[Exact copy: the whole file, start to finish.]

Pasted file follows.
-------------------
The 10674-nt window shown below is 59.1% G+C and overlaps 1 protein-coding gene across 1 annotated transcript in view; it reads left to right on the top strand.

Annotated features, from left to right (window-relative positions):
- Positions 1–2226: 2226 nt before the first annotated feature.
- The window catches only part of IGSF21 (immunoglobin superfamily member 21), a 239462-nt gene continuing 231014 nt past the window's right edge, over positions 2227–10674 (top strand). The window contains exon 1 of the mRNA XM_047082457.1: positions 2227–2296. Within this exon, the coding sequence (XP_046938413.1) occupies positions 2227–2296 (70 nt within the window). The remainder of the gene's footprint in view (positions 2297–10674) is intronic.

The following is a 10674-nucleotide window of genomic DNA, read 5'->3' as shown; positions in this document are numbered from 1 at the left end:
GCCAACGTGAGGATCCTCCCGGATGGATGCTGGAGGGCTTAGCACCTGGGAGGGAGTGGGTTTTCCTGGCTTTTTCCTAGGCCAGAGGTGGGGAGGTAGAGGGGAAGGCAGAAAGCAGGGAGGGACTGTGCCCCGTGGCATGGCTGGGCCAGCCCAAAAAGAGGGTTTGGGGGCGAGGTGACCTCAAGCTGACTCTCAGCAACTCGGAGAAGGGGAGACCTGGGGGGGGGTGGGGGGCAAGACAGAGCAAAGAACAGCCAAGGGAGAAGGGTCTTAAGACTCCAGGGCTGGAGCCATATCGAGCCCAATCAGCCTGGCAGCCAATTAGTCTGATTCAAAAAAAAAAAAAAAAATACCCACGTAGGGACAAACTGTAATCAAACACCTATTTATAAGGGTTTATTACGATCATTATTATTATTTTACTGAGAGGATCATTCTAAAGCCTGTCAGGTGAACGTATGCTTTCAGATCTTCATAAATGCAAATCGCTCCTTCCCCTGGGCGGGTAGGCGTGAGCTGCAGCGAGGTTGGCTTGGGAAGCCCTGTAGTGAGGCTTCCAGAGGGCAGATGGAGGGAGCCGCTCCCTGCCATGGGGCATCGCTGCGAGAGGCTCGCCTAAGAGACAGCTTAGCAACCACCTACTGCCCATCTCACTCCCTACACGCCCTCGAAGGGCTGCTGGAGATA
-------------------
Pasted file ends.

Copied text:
The 10674-nt window shown below is 59.1% G+C and overlaps 1 protein-coding gene across 1 annotated transcript in view; it reads left to right on the top strand.

Annotated features, from left to right (window-relative positions):
- Positions 1–2226: 2226 nt before the first annotated feature.
- The window catches only part of IGSF21 (immunoglobin superfamily member 21), a 239462-nt gene continuing 231014 nt past the window's right edge, over positions 2227–10674 (top strand). The window contains exon 1 of the mRNA XM_047082457.1: positions 2227–2296. Within this exon, the coding sequence (XP_046938413.1) occupies positions 2227–2296 (70 nt within the window). The remainder of the gene's footprint in view (positions 2297–10674) is intronic.

The following is a 10674-nucleotide window of genomic DNA, read 5'->3' as shown; positions in this document are numbered from 1 at the left end:
GCCAACGTGAGGATCCTCCCGGATGGATGCTGGAGGGCTTAGCACCTGGGAGGGAGTGGGTTTTCCTGGCTTTTTCCTAGGCCAGAGGTGGGGAGGTAGAGGGGAAGGCAGAAAGCAGGGAGGGACTGTGCCCCGTGGCATGGCTGGGCCAGCCCAAAAAGAGGGTTTGGGGGCGAGGTGACCTCAAGCTGACTCTCAGCAACTCGGAGAAGGGGAGACCTGGGGGGGGGTGGGGGGCAAGACAGAGCAAAGAACAGCCAAGGGAGAAGGGTCTTAAGACTCCAGGGCTGGAGCCATATCGAGCCCAATCAGCCTGGCAGCCAATTAGTCTGATTCAAAAAAAAAAAAAAAAATACCCACGTAGGGACAAACTGTAATCAAACACCTATTTATAAGGGTTTATTACGATCATTATTATTATTTTACTGAGAGGATCATTCTAAAGCCTGTCAGGTGAACGTATGCTTTCAGATCTTCATAAATGCAAATCGCTCCTTCCCCTGGGCGGGTAGGCGTGAGCTGCAGCGAGGTTGGCTTGGGAAGCCCTGTAGTGAGGCTTCCAGAGGGCAGATGGAGGGAGCCGCTCCCTGCCATGGGGCATCGCTGCGAGAGGCTCGCCTAAGAGACAGCTTAGCAACCACCTACTGCCCATCTCACTCCCTACACGCCCTCGAAGGGCTGCTGGAGATA